Helpful Tips for a Successful Stage Setup this Holiday Season

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Helpful Tips for a Successful Stage Setup this Holiday Season

December 7, 2018

 

stage setup tips

Many venues, most notably schools or churches, will host special events this time of year that require alterations to their usual performance area. Some will even setup a portable stage to host the event in a gymnasium or cafetorium.

These special setups provide you with some opportunities to test your skills as well as provide your parents, parishioners and supporters with a chance to see your performer’s talents. There are a few things you should do to get the most out of your event. Here are 6 helpful tips to make your event go as well as possible this holiday season.

Tip # 1:  Know your stage’s condition and weight carrying capacity

Safety is the most important part of any event. Make sure you take the time to ensure the stage is set up correctly and in good working order. This equipment may not be used every day and may have been put away with the plan to repair it before the next use and that just never happened. So, take this important step first and foremost. Secondly, check to make sure the props and other loading considerations are well within the design and carrying capacity of your stage. No one wants to find out during the performance that the stage cannot handle the static loading of the extra elements you put on the platform to support the event. If it’s ignored, it can cause the entire event to go awry. To find the weight capacity, consult the manual or contact the manufacturer directly.

Tip # 2:  Make sure you have a setup crew

A good setup crew will help the event go much smoother during both the setup and tear down. You’ll want to make sure you have enough people to make this transition go quickly. You can set up portable staging with just 2 people, but more will make things easier. Having the right sized team will allow you to have others focus on handling the setup of the props, seating, and anything else that you’re using special for the event.

Tip # 3:  Clean the stage surface beforehand and after

A stage surface should be smooth, slip resistant, and clear of debris. If it has dirt and other debris on it, it can be slippery. Not only is this unsafe, but it will make the performance look unprofessional if your stage is dirty. For tips on how to clean your stage surface check out our post about it.

portable stages

No matter what you do, your stage is going to get dirty. The important thing is that you clean it after the performance to make sure it will be easier for your next set up.

Tip #4:  Remove any trip hazards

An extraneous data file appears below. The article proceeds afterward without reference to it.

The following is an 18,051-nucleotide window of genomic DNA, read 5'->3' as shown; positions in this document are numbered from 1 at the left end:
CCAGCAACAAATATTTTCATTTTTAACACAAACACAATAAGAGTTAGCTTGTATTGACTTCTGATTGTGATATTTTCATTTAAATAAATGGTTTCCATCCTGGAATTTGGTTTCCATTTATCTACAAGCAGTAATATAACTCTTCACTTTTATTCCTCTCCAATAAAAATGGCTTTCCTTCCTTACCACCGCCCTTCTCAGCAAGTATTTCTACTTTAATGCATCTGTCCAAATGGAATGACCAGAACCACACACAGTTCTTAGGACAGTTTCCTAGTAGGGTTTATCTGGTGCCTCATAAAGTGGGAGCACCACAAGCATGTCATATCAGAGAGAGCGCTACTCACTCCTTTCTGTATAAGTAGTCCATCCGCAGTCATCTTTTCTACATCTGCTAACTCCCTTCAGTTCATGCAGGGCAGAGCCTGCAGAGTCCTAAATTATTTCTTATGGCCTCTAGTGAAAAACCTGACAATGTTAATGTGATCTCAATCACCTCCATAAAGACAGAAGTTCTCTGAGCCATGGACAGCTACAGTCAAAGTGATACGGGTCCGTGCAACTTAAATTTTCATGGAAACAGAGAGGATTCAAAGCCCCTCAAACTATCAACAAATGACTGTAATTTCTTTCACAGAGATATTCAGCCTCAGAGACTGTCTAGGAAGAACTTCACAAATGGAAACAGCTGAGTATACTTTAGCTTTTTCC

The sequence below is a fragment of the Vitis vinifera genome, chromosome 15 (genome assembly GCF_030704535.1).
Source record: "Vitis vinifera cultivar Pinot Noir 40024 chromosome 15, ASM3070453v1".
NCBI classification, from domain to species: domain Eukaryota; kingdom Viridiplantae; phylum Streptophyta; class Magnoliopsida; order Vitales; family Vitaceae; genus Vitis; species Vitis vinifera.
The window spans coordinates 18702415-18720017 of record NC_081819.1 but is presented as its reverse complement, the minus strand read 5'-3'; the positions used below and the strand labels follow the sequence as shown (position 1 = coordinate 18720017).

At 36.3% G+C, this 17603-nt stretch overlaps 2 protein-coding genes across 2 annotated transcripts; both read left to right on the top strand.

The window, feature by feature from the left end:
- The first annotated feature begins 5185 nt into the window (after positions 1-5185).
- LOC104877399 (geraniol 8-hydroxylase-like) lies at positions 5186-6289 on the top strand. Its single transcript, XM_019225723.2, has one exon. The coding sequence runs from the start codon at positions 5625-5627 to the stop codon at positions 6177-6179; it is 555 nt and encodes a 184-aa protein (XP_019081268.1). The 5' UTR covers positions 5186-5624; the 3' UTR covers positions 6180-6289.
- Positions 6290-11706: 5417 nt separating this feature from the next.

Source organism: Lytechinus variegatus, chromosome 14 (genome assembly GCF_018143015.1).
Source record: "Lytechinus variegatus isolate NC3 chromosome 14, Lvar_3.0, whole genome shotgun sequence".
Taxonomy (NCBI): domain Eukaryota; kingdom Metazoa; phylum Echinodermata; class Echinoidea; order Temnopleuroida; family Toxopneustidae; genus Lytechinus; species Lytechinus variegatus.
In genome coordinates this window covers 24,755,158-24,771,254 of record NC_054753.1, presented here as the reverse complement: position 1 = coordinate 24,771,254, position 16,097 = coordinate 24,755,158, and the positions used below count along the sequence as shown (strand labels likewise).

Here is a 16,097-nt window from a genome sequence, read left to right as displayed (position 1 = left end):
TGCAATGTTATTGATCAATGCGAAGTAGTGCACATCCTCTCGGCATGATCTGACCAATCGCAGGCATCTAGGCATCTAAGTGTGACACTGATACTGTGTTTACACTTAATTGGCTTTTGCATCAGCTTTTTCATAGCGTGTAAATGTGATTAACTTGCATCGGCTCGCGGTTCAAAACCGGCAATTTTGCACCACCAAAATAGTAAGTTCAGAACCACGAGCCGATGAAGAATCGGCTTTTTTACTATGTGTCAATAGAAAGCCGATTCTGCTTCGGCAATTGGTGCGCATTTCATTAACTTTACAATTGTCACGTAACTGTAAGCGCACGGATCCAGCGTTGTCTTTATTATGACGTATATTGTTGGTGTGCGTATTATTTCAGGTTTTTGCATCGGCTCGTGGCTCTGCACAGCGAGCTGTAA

Make sure that there aren’t any trip hazards on the floor. If cables are needed in the performance area, you need to make sure that they’re in areas with the least amount of foot traffic and are taped down. If there are any props that can be a trip hazard, make sure that they’re securely fastened and stable. The more that you can make the performers aware and minimize interaction with these elements, the safer the environment will be.

Tip #5:  Have adequate lighting on and off stage

The stage needs to have sufficient lighting to ensure that performers can see where they’re walking. This is especially true if they’re near the edge of the stage. If you are having your performers move on and off the stage you may need to also consider the stage wings. The performers need to be able to see where they’re stepping while they’re entering or exiting the stage.

stage lighting

If you’re using strobe lights or other special effects, make sure they’re set up in a way so they don’t distract or impair the vision of anyone.

Tip #6:  Know your props and use them safely

The use of props can greatly improve any performance. When using them, though, consider the points above so you can be sure that you aren’t creating trip hazards or compromising your stage’s weight capacity. Make sure your performers and stage hands know which ones are fixed and which ones will move as they can impact the flow of the performance. A prop can quickly go from an addition to the event to a deterrent that is blocking your soloist when it ends up in the wrong location or falls over during a critical point. Controlling these elements will ensure a memorable performance for the right reasons.

Conclusion

This holiday season, when you’re hosting an event that uses equipment that’s outside of your normal program, make sure you take these quick tips into consideration.

Whether you’re making temporary changes to your current stage or you’re creating a portable setup in a new space like a cafetorium or gymnasium, nothing should be overlooked because chances are this event will be well attended and you want to make a good impression on your guests. These helpful tips will ensure that the event goes smoother and the performers will be safe.

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